Grant will help Citizens Advice cope with 30 per cent rise in queries after pandemic

Corton Hill Fund set up with community foundation helps debt advisors support surge of people in north Devon plunged into poverty by Covid

Grant will help Citizens Advice cope with 30 per cent rise in queries after pandemic

A GRANT of £30,000 will help Citizens Advice staff cope with a 30 per cent rise in queries from people plunged into debt or worried about their jobs because of the pandemic.

Dorset Community Foundation made the award to Citizens Advice Central, which covers area between Shaftsbury, Gillingham, Sherborne, Dorchester, Weymouth and Portland, from its Corton Hill Fund. The fund was set up by a family to address issues in north Dorset including disadvantaged children and young people, older people and health and wellbeing and has made more than £65,000 worth of grants this year.

Citizens Advice chief officer Daniel Cadisch said the grant will be instrumental in helping the charity’s 45 part-time staff and 170 volunteers deal with the increase in people coming to them for help.

“For us it is about having the capacity to cope with that extra demand and that’s what this funding is going to make a big difference towards,” he said.

“It really consolidates how we can work, allows us to train additional volunteers and have extra training for our existing team. It will also allow us to get some training in health and wellbeing for our team so we can make sure they are in a good place.”

Staff, who usually deal with around 30,000 queries a year, have seen a steady rise since the first lockdown and Mr Cadisch is expecting more people to come forward once furlough ends and companies shed more jobs and payment holidays for mortgages and credit card debts are over.

“What we are expecting over the next 18 months to two years is the economic impact of Covid to come through,” he said. “People are on the edge financially, whether it is rent arrears or other debts building up and a reduction in hours meaning that they are bringing in less. We are expecting a surge in demand as a result.”

He said many of the charity’s newer clients come from a cohort who have never been in debt before.

What we are expecting over the next 18 months to two years is the economic impact of Covid to come through

“What we’ve seen over past ten years or so is that there are a lot of people who have been just on the right side of the financial line so they have been just about coping,” he said. “While their work and their earnings were maintained they have just about kept their heads above water – but what Covid has done is just pushed a lot of people over that line.”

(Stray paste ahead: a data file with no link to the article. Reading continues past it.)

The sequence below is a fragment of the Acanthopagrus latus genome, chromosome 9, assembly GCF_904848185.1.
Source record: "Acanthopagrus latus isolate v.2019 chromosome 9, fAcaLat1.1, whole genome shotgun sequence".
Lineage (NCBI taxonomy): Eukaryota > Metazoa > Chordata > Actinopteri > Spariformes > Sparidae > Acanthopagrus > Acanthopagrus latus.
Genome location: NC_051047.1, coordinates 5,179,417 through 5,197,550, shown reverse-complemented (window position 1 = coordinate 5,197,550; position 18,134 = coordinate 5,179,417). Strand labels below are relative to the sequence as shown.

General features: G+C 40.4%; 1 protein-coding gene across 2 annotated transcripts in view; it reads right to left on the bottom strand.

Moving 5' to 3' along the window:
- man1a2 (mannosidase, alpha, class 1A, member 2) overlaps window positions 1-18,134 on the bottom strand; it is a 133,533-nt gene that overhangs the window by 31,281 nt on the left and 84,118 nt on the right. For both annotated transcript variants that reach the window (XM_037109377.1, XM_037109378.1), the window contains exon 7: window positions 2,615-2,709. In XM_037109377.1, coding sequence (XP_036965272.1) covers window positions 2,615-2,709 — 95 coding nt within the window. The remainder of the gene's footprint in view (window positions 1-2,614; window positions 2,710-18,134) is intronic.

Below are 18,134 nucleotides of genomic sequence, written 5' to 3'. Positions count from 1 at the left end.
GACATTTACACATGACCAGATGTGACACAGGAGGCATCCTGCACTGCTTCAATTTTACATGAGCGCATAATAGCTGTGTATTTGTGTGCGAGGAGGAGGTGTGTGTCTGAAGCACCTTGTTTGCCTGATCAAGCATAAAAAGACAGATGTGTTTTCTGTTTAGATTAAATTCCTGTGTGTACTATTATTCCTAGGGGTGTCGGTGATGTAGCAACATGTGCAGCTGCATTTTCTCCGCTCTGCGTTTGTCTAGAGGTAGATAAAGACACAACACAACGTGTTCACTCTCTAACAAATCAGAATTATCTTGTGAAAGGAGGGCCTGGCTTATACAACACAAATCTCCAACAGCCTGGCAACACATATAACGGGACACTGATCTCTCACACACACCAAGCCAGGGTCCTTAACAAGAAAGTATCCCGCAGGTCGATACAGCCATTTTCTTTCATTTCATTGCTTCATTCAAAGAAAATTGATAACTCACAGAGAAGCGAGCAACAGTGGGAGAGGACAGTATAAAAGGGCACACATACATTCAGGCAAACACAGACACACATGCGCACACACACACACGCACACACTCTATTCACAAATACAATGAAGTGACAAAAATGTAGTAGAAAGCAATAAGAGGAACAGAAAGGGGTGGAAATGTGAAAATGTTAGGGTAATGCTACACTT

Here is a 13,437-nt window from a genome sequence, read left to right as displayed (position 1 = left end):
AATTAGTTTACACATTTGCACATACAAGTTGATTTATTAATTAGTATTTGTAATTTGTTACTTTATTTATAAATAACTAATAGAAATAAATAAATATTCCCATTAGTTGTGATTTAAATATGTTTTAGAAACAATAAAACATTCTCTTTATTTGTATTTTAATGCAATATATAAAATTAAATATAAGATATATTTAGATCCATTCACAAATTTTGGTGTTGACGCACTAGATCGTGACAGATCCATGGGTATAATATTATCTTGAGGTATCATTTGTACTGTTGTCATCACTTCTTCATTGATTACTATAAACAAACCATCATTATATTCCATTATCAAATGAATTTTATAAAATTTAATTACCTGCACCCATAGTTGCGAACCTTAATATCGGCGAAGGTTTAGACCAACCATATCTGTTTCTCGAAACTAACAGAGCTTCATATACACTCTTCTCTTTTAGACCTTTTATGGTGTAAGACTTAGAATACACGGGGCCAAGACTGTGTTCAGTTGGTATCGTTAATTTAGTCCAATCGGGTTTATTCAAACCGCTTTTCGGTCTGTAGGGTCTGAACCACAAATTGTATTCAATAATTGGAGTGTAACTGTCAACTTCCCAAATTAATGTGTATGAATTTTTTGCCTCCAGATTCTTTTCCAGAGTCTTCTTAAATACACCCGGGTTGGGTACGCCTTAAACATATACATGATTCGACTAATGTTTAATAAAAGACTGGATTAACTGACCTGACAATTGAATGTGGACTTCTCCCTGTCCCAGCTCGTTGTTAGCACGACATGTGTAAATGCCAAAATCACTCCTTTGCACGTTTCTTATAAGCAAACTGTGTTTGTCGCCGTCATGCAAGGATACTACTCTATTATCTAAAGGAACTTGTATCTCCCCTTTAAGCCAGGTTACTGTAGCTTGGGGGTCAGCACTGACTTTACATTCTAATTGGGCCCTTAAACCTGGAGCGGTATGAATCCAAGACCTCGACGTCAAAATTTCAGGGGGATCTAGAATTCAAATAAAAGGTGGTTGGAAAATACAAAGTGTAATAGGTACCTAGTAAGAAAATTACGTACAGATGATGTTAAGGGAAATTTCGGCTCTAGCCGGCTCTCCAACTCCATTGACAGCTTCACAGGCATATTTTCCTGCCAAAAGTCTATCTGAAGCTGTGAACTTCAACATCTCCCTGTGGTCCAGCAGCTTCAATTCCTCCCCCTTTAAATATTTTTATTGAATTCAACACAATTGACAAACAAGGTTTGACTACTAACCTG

He said clients who have always been financially independent are suddenly having to admit they need help. “What we find is that first step to go to someone and admit you are struggling is very tough and it takes a lot of courage to do that. It’s that sense of an admission that things haven’t worked out and that’s a tough one for people,” he said.

Many of them are having to negotiate the benefits system for the first time and are bewildered by how complex it is. “A lot of people say to us ‘the Universal Credit scheme looks like a complete mess to me, I don’t know where to start with it’  so we are there to help people through that maze,” said Mr Cadisch.

Staff have found that people can panic when bills begin piling up, hoping that things will get better or turning to pay day loans or debt management companies who charge high fees to negotiate with creditors.

“Unfortunately where there is an opportunity there is someone who will go in and charge that extortionate interest rate or exploit someone who is vulnerable, so it is up to us to be an independent, trusted voice who can tell people ‘there is a way through this, you don’t need that loan that is iffy’,” said Mr Cadisch.

Citizens Advice staff will talk clients through a budget and help them reduce credit payments and intercede with companies demanding money, helping clients to prioritise which are the most important.

“A lot of our work is helping people at that crisis point but also over a longer term to help them get back on their feet,” said Mr Cadisch. “We give them help with their budget and to increase their income, talk to their creditors and then they can help themselves because they have a new set of skills and they are more resilient.”

He said the grant will enable the charity to help more people and support its staff. “We are very grateful for Dorset Community Foundation’s help and for the money from the Corton Hill Fund,” he said.

“It will allow us to build on our employment and debt expertise. It will help us to have additional supervision for our volunteers who are working remotely and that’s one of our most pressured jobs. This funding will support our core work to maintain that support for our volunteers.”

Share on FacebookTweet about this on TwitterShare on LinkedInEmail this to someone